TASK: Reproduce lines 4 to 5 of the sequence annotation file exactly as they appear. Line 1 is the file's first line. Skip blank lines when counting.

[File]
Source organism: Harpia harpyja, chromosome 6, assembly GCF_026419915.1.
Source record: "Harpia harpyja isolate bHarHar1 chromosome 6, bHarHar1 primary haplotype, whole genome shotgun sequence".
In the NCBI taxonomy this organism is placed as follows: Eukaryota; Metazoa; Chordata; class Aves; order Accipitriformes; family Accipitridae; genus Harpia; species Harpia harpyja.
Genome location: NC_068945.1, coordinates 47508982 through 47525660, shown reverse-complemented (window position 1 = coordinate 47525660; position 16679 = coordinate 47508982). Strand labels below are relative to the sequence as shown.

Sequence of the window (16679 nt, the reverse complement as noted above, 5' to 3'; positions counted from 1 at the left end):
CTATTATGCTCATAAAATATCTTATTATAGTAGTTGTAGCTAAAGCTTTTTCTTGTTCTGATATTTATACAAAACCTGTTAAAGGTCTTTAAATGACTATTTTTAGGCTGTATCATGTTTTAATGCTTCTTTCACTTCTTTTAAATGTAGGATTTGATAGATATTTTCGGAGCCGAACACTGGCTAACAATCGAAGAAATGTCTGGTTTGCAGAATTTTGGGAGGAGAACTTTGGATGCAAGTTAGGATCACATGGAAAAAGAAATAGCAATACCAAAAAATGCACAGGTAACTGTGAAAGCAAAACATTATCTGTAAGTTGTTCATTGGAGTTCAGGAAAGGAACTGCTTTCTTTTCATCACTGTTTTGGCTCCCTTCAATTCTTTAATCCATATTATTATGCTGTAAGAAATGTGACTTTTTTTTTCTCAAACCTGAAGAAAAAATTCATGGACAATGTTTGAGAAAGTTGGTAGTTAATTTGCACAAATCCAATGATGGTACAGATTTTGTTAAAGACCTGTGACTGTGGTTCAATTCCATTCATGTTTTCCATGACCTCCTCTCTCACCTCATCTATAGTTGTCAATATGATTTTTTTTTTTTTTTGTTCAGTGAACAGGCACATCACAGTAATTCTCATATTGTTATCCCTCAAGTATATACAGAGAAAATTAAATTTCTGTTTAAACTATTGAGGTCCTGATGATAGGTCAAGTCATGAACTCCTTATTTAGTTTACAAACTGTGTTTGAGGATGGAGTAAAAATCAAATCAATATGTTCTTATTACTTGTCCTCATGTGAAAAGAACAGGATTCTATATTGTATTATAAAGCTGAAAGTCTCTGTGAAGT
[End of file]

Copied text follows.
Genome location: NC_068945.1, coordinates 47508982 through 47525660, shown reverse-complemented (window position 1 = coordinate 47525660; position 16679 = coordinate 47508982). Strand labels below are relative to the sequence as shown.

Sequence of the window (16679 nt, the reverse complement as noted above, 5' to 3'; positions counted from 1 at the left end):